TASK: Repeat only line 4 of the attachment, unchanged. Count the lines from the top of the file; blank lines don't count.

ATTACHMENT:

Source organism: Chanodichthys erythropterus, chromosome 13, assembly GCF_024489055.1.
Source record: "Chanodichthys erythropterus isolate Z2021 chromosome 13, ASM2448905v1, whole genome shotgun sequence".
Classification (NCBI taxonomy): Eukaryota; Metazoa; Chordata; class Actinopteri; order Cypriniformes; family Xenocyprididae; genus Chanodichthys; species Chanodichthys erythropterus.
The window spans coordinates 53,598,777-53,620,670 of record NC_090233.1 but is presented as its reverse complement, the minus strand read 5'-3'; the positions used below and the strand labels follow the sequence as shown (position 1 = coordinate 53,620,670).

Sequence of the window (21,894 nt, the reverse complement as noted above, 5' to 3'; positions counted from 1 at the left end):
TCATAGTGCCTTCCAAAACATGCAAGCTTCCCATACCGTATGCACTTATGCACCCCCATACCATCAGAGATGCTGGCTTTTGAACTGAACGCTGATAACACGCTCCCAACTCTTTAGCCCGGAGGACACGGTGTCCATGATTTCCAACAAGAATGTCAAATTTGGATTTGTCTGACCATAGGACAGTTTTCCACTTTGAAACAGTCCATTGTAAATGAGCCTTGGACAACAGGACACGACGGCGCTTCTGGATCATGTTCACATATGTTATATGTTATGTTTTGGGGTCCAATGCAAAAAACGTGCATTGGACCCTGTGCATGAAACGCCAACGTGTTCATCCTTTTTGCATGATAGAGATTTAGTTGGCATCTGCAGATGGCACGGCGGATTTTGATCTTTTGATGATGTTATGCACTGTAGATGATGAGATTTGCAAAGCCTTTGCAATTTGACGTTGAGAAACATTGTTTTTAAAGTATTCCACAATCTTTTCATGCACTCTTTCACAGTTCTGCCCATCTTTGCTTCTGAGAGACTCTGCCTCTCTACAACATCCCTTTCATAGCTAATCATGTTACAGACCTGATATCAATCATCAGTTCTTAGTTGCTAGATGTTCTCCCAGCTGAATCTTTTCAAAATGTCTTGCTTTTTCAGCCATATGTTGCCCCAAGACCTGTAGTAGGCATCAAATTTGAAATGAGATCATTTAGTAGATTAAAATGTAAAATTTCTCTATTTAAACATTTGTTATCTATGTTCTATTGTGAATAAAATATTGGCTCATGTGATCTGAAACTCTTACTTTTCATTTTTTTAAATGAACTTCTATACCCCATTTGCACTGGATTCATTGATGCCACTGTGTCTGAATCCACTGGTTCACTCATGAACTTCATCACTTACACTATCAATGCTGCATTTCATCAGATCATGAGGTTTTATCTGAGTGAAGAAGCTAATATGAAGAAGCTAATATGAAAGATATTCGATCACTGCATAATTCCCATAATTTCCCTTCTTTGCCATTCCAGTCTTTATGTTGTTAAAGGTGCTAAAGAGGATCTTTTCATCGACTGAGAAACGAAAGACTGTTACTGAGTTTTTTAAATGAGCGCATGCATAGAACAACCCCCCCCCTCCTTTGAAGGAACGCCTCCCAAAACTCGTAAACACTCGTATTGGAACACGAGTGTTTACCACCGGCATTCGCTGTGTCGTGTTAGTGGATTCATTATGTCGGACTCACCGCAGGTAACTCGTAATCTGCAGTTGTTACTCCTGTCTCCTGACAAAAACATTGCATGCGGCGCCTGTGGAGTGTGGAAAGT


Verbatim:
The window spans coordinates 53,598,777-53,620,670 of record NC_090233.1 but is presented as its reverse complement, the minus strand read 5'-3'; the positions used below and the strand labels follow the sequence as shown (position 1 = coordinate 53,620,670).